b_verify : scalable non-equivocation for verifiable management of data
Author(s)Aspegren, Henry(Henry B.)
Scalable non-equivocation for verifiable management of data
Massachusetts Institute of Technology. Department of Electrical Engineering and Computer Science.
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Equivocation allows attackers to present inconsistent data to users. This is not just a problem for Internet applications: the global economy relies heavily on verifiable and transferable records of property, liens, and financial securities. Equivocation involving such records has been central to multi-billion-dollar commodities frauds and systemic collapses in asset-backed securities markets. In this work we present b_verify, a new protocol for scalable and efficient non-equivocation using Bitcoin. b_verify provides the abstraction of multiple independent logs of statements in which each log is controlled by a cryptographic keypair and makes equivocating about the log as hard as double spending Bitcoin. Clients in b_verify can add a statement to multiple logs atomically, even if clients do not trust each other. This abstraction can be used to build applications without requiring a central trusted party. b_verify can implement a publicly verifiable registry and, under the assumption that no participant can double spend Bitcoin, guarantees the security of the registry. Unlike prior work, b_verify can scale to one million application logs and commit 1,112 new log statements per second. b_verify accomplishes this by using an untrusted server to commit one hundred thousand new log statements with a single Bitcoin transaction which dramatically reduces the cost per statement. Users in b_verify maintain proofs of non-equivocation which are comparable in size to a Bitcoin SPV proof and require them to download only kilobytes of data per day. We implemented a prototype of b_verify in Java to demonstrate its ability to scale. We then built a registry application proof-of-concept for tradeable commodity receipts on top of our prototype. The client application runs on a mobile phone and can scale to one million users and ten million receipts.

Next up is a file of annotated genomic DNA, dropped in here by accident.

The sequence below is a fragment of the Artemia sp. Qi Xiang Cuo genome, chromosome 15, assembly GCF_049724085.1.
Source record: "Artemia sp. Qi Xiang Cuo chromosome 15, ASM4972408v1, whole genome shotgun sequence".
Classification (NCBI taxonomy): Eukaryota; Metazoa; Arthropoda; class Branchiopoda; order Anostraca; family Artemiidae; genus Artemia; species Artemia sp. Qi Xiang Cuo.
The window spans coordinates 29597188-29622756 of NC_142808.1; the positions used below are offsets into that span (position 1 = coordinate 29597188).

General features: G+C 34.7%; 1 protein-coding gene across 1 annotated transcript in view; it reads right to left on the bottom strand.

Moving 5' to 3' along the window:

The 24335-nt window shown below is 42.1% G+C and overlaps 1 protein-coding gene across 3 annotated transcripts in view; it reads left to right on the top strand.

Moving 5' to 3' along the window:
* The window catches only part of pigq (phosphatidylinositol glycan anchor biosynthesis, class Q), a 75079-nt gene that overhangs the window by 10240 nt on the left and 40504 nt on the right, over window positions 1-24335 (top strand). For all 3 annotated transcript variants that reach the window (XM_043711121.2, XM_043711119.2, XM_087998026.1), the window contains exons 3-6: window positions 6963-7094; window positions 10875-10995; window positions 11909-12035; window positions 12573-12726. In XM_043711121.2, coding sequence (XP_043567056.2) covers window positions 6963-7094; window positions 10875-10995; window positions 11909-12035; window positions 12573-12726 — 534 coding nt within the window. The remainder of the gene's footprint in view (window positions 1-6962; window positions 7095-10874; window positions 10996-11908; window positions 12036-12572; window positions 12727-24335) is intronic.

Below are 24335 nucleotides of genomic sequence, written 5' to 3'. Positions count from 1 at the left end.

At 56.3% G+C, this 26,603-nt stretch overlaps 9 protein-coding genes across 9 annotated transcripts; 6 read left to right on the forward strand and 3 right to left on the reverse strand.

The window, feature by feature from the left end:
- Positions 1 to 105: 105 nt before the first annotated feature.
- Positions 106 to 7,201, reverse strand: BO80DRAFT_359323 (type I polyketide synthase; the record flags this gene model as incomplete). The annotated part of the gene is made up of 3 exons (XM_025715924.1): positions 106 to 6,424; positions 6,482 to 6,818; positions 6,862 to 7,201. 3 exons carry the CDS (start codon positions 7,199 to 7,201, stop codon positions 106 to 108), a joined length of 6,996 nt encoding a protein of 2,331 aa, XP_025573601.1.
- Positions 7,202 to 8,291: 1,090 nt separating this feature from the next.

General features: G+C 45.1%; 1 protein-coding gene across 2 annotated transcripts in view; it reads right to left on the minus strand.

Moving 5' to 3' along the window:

This electronic version was submitted by the student author. The certified thesis is available in the Institute Archives and Special Collections.Thesis: M. Eng., Massachusetts Institute of Technology, Department of Electrical Engineering and Computer Science, 2018Cataloged from student-submitted PDF version of thesis.Includes bibliographical references (pages 60-63).
DepartmentMassachusetts Institute of Technology. Department of Electrical Engineering and Computer Science
Massachusetts Institute of Technology
Electrical Engineering and Computer Science.